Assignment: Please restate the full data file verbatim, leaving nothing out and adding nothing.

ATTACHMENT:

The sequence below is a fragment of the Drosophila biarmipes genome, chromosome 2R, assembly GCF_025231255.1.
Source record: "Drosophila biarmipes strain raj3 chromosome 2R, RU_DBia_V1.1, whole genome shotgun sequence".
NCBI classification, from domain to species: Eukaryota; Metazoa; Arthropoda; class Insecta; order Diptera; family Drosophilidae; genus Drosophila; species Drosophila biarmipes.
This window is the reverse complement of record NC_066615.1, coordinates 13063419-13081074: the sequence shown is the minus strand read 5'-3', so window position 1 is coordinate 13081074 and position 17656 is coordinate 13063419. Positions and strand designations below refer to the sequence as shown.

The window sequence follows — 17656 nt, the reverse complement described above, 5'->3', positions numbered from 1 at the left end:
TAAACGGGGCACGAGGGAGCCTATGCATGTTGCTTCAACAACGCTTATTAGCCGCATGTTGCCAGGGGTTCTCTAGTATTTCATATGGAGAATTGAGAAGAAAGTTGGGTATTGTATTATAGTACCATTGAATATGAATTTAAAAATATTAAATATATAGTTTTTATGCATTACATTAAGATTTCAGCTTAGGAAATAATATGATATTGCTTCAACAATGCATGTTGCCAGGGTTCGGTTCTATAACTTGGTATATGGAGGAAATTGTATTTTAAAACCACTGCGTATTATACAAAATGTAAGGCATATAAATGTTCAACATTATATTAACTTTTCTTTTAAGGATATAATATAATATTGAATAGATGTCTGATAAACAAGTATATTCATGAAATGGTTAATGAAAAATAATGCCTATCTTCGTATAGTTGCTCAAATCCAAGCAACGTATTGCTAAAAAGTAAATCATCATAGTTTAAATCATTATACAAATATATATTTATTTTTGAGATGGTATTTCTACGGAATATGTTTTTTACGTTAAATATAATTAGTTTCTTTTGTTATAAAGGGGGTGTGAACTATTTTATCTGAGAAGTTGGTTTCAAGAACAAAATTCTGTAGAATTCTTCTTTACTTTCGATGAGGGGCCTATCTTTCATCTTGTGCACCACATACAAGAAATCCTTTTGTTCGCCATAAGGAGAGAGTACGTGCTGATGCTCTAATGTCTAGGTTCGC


The sequence below is a fragment of the Drosophila biarmipes genome, chromosome 2R, assembly GCF_025231255.1.
Source record: "Drosophila biarmipes strain raj3 chromosome 2R, RU_DBia_V1.1, whole genome shotgun sequence".
NCBI classification, from domain to species: Eukaryota; Metazoa; Arthropoda; class Insecta; order Diptera; family Drosophilidae; genus Drosophila; species Drosophila biarmipes.
This window is the reverse complement of record NC_066615.1, coordinates 13063419-13081074: the sequence shown is the minus strand read 5'-3', so window position 1 is coordinate 13081074 and position 17656 is coordinate 13063419. Positions and strand designations below refer to the sequence as shown.

The window sequence follows — 17656 nt, the reverse complement described above, 5'->3', positions numbered from 1 at the left end:
TAAACGGGGCACGAGGGAGCCTATGCATGTTGCTTCAACAACGCTTATTAGCCGCATGTTGCCAGGGGTTCTCTAGTATTTCATATGGAGAATTGAGAAGAAAGTTGGGTATTGTATTATAGTACCATTGAATATGAATTTAAAAATATTAAATATATAGTTTTTATGCATTACATTAAGATTTCAGCTTAGGAAATAATATGATATTGCTTCAACAATGCATGTTGCCAGGGTTCGGTTCTATAACTTGGTATATGGAGGAAATTGTATTTTAAAACCACTGCGTATTATACAAAATGTAAGGCATATAAATGTTCAACATTATATTAACTTTTCTTTTAAGGATATAATATAATATTGAATAGATGTCTGATAAACAAGTATATTCATGAAATGGTTAATGAAAAATAATGCCTATCTTCGTATAGTTGCTCAAATCCAAGCAACGTATTGCTAAAAAGTAAATCATCATAGTTTAAATCATTATACAAATATATATTTATTTTTGAGATGGTATTTCTACGGAATATGTTTTTTACGTTAAATATAATTAGTTTCTTTTGTTATAAAGGGGGTGTGAACTATTTTATCTGAGAAGTTGGTTTCAAGAACAAAATTCTGTAGAATTCTTCTTTACTTTCGATGAGGGGCCTATCTTTCATCTTGTGCACCACATACAAGAAATCCTTTTGTTCGCCATAAGGAGAGAGTACGTGCTGATGCTCTAATGTCTAGGTTCGC